Most of us would like to identify ourselves as safe and careful drivers, but it is likely that there are occasionally times when we drive one or two miles above the legal speed limit. This might be because of an increased acceleration due to traveling down a hill, or just because we did not keep a close eye on our speed as we were traveling down the highway.
Minor violations of the legal speed limit usually go unpunished because they are not excessive enough to be detected, and they are not generally unsafe. However, when a car is driving five or more miles over the legal speed limit, there could be safety implications.
When is speeding the same as reckless driving?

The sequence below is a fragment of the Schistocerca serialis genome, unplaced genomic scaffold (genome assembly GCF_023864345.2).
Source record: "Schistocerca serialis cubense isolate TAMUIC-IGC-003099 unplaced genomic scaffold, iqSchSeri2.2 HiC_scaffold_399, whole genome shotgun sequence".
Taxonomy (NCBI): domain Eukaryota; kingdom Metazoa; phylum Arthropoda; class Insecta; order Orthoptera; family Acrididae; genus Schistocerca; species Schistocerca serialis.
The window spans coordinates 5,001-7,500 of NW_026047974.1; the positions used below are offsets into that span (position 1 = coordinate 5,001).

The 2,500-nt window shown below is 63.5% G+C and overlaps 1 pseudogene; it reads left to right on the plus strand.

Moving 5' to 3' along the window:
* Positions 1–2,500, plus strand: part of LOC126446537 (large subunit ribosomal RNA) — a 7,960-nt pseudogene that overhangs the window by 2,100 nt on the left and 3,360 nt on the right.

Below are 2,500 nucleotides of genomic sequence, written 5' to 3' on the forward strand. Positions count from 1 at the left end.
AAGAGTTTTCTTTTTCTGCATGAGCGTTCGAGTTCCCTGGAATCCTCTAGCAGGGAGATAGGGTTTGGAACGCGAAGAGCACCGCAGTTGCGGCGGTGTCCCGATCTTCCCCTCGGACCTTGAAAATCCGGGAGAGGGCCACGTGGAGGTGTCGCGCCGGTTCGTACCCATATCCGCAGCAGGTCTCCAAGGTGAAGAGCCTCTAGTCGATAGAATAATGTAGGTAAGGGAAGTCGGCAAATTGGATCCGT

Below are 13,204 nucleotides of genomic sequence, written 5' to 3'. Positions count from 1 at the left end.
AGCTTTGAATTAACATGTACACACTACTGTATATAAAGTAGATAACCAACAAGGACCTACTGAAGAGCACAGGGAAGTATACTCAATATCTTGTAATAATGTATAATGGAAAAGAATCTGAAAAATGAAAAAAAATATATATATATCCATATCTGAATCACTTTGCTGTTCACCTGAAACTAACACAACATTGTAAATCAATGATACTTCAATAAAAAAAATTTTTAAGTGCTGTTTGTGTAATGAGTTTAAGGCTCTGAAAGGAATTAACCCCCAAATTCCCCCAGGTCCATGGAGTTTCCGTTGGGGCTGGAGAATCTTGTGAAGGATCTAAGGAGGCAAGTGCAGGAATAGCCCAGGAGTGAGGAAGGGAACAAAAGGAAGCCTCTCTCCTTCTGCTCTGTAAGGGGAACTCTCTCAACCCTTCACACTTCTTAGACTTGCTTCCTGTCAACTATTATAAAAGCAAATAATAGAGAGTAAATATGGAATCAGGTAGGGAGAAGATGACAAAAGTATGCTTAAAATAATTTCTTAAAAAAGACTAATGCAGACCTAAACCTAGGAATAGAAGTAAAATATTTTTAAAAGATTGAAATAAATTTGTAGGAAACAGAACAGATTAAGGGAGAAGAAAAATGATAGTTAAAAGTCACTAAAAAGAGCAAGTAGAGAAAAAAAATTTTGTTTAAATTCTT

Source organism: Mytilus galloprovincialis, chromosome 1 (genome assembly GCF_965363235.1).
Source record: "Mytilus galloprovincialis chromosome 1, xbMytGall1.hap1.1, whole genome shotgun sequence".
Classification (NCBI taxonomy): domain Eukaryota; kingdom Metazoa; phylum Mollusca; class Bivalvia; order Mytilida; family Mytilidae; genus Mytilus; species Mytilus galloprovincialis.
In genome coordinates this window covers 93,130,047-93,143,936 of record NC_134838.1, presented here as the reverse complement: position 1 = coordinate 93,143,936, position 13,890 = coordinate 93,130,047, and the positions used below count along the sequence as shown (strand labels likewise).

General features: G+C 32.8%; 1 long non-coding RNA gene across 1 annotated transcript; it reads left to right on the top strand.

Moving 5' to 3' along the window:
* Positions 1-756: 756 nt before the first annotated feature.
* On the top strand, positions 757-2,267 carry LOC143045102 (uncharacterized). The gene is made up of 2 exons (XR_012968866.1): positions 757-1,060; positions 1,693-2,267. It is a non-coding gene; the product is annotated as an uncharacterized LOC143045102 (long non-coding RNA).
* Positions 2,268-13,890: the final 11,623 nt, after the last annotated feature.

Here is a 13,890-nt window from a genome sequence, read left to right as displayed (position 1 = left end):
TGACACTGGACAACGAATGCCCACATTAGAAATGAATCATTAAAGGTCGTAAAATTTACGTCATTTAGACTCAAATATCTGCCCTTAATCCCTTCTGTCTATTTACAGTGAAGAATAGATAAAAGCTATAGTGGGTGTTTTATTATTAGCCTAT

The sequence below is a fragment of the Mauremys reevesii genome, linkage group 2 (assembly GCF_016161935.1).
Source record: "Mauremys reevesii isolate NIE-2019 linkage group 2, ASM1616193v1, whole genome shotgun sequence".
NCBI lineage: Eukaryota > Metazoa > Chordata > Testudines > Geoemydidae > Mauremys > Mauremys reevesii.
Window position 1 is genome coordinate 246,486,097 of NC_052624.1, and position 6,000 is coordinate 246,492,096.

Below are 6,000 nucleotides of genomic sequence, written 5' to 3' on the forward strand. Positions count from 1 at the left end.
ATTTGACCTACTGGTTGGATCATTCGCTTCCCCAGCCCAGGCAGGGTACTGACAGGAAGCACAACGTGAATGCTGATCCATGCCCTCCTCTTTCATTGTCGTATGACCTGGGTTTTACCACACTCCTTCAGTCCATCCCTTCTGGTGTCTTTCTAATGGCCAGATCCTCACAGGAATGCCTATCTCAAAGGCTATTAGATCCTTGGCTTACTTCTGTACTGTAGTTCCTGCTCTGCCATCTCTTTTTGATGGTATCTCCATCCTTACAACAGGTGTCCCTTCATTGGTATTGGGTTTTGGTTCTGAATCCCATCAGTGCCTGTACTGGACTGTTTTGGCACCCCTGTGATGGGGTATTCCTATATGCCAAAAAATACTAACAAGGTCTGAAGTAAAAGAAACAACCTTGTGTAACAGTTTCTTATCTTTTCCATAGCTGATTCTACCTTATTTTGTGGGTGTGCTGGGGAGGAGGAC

A person can be speeding because he or she was not aware of his or her speed, or because there was a sudden change in the legal speed limit and he or she was not aware that he or she was in fact speeding. While these actions would be identified as a speeding traffic violation, it is unlikely that they would be considered as reckless.
When a driver is charged with reckless driving, it means that he or she acted with disregard for the safety of others on the road. In some states, this means that a driver is charged with reckless driving if he or she is driving 25 or more miles above the legal speed limit.
If you have been accused of reckless driving in Pennsylvania but you do not believe that you were acting dangerously, there is a possibility that the change could be downgraded. It is important that you research the law around your specific situation.
Source: FindLaw, "Reckless Driving," accessed March 08, 2018